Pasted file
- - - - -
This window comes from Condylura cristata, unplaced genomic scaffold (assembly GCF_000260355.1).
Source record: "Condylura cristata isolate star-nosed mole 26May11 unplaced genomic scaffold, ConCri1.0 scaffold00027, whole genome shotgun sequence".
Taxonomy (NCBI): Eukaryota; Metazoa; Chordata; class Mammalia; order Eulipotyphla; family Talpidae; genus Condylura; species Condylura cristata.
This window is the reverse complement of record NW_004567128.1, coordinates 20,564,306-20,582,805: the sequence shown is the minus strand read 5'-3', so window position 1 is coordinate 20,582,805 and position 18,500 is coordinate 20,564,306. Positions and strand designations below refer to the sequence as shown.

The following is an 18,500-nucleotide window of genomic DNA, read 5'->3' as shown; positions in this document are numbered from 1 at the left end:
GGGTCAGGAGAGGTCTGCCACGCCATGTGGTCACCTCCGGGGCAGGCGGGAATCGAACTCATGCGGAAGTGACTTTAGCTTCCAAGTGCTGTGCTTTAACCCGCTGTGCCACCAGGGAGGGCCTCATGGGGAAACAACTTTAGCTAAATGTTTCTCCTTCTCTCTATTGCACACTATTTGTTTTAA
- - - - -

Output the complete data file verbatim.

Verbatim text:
This window comes from Condylura cristata, unplaced genomic scaffold (assembly GCF_000260355.1).
Source record: "Condylura cristata isolate star-nosed mole 26May11 unplaced genomic scaffold, ConCri1.0 scaffold00027, whole genome shotgun sequence".
Taxonomy (NCBI): Eukaryota; Metazoa; Chordata; class Mammalia; order Eulipotyphla; family Talpidae; genus Condylura; species Condylura cristata.
This window is the reverse complement of record NW_004567128.1, coordinates 20,564,306-20,582,805: the sequence shown is the minus strand read 5'-3', so window position 1 is coordinate 20,582,805 and position 18,500 is coordinate 20,564,306. Positions and strand designations below refer to the sequence as shown.

The following is an 18,500-nucleotide window of genomic DNA, read 5'->3' as shown; positions in this document are numbered from 1 at the left end:
GGGTCAGGAGAGGTCTGCCACGCCATGTGGTCACCTCCGGGGCAGGCGGGAATCGAACTCATGCGGAAGTGACTTTAGCTTCCAAGTGCTGTGCTTTAACCCGCTGTGCCACCAGGGAGGGCCTCATGGGGAAACAACTTTAGCTAAATGTTTCTCCTTCTCTCTATTGCACACTATTTGTTTTAA